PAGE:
After estimating industry employment, EP staff use the National Employment Matrix to break industry employment out into detailed occupations. This matrix shows the distribution of occupational employment by industries for wage and salary workers, as well as the distribution of self-employed workers by occupation. The distribution of occupations by industry represents the occupational staffing patterns for each industry. The main source data for the staffing patterns is the BLS Occupational Employment Statistics (OES) survey.
In addition to projecting employment change, EP also projects occupational separations, an estimate of the number of workers who will leave an occupation due to retirement, career changes, or other factors. When combined with projections of employment change, this provides an estimate of opportunities for new workers to enter an occupation. These estimates of occupational openings are used for career information and workforce development purposes to give a more complete picture of the demand for workers.
EP staff use a variety of data sources that are categorized by two classification systems, providing structure to the output, employment, and occupation data.2 The North American Industry Classification System (NAICS) is used for classifying industry output and employment, while the Standard Occupational Classification System (SOC) is used for all EP occupation data.
The BLS employment projections are a projection and not a forecast. The distinction emphasizes purpose and results. Projections use a set of assumptions to determine long-term underlying trends, whereas forecasts focus on predicting actual outcomes in the near term. The assumptions that underlie projections are designed to provide a neutral backdrop so that a focused analysis of the long-term trends can take place. For example, BLS does not forecast business cycle activity, but rather is concerned with the long-term growth path of the aggregate economy. Because the purpose of a forecast is prediction, the forecast user will be interested in the actual forecast values. A projection, however, supplies the user with a plausible scenario to help understand the ramifications of the long-term trends.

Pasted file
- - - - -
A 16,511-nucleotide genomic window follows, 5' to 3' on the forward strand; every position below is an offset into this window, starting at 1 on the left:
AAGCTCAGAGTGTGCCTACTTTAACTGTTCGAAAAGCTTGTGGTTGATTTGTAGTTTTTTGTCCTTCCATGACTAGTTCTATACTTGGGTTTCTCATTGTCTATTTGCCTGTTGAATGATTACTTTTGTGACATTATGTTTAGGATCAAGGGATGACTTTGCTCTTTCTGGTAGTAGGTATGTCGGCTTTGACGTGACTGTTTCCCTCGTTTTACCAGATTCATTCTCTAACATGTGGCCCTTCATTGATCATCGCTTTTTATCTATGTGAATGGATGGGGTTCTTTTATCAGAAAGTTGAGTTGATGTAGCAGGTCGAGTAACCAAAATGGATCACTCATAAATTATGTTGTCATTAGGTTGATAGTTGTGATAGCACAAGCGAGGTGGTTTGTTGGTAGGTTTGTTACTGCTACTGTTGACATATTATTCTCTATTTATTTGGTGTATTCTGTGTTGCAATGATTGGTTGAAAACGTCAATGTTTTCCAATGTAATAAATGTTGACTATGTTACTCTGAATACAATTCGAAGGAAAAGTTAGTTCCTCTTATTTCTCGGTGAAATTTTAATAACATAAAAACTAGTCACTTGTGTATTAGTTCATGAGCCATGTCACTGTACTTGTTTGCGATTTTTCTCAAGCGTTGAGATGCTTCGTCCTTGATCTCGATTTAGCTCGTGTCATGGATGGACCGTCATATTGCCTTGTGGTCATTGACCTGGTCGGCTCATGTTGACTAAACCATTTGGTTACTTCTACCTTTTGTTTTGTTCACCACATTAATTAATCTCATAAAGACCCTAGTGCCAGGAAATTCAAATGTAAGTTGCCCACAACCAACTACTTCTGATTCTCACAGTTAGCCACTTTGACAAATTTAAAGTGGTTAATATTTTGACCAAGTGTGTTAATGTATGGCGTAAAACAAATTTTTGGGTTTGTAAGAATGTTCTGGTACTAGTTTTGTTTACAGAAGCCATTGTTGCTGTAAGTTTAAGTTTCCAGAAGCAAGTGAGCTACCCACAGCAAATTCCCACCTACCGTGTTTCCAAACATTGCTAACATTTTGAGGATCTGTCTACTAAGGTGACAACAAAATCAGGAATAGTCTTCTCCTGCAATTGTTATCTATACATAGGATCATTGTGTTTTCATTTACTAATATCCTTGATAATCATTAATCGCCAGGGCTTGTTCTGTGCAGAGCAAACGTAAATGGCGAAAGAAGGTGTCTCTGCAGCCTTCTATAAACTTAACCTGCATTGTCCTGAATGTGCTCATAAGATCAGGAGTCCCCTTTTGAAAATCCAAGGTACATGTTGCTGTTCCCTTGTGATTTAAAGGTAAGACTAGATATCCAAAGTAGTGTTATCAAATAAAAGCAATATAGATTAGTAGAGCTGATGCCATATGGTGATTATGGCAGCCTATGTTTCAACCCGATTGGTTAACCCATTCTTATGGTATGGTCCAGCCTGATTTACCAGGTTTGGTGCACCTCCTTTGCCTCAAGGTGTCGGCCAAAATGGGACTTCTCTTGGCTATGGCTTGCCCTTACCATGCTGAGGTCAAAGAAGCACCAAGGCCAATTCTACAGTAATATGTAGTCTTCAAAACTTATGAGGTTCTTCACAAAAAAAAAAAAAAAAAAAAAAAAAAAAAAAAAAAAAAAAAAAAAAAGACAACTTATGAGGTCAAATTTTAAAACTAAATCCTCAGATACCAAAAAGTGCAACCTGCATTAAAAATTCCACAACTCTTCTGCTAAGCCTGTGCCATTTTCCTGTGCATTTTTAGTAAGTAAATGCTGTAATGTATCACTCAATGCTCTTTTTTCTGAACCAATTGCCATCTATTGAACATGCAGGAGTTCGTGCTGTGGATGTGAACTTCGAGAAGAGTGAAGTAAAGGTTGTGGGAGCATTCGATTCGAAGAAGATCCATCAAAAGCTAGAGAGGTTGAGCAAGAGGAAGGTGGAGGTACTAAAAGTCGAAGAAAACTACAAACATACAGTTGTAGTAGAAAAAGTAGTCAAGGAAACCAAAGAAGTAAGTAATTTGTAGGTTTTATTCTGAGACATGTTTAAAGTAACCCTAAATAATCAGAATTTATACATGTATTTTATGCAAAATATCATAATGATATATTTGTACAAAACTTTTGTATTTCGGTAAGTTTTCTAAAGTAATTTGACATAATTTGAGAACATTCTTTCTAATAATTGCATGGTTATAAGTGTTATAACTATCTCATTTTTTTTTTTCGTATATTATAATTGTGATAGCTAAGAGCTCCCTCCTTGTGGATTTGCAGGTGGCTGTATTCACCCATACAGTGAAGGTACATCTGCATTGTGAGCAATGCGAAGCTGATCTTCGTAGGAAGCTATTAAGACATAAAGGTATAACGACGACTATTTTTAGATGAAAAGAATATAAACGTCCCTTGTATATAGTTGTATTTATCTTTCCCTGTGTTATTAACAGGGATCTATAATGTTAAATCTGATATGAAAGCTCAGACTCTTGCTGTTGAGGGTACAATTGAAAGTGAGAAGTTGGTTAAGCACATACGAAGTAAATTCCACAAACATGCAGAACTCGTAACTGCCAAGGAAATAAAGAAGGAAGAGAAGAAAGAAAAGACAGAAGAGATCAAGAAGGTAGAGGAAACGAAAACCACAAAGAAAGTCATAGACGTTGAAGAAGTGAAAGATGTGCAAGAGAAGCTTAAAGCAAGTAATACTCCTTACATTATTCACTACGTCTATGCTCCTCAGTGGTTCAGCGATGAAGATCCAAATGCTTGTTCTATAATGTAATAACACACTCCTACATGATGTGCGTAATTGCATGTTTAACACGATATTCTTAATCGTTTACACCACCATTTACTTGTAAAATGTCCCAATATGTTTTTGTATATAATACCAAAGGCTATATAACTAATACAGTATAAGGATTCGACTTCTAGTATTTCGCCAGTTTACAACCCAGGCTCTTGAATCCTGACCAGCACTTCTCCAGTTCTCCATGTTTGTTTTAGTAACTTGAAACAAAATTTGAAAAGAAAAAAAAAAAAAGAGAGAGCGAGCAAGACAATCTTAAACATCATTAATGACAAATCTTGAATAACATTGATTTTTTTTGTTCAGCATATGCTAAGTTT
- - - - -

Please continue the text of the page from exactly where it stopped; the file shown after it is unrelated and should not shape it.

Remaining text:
The following assumptions underlie the BLS employment projections:
In addition to these general assumptions, individual components of the projections may incorporate specific assumptions, or exogenous inputs. For example, the labor force model projects labor force participation rates and then applies them to the Census Bureau population projections to derive the labor force level. These assumptions are discussed in the relevant sections of the calculations section.
Finally, the unexpected will occur and have unforeseen influences. Unanticipated events may include wars, disasters, and changes in technology, human understanding, or social dynamics. In this context, BLS employment projections should be considered as likely outcomes based on specified assumptions, and not definite outcomes.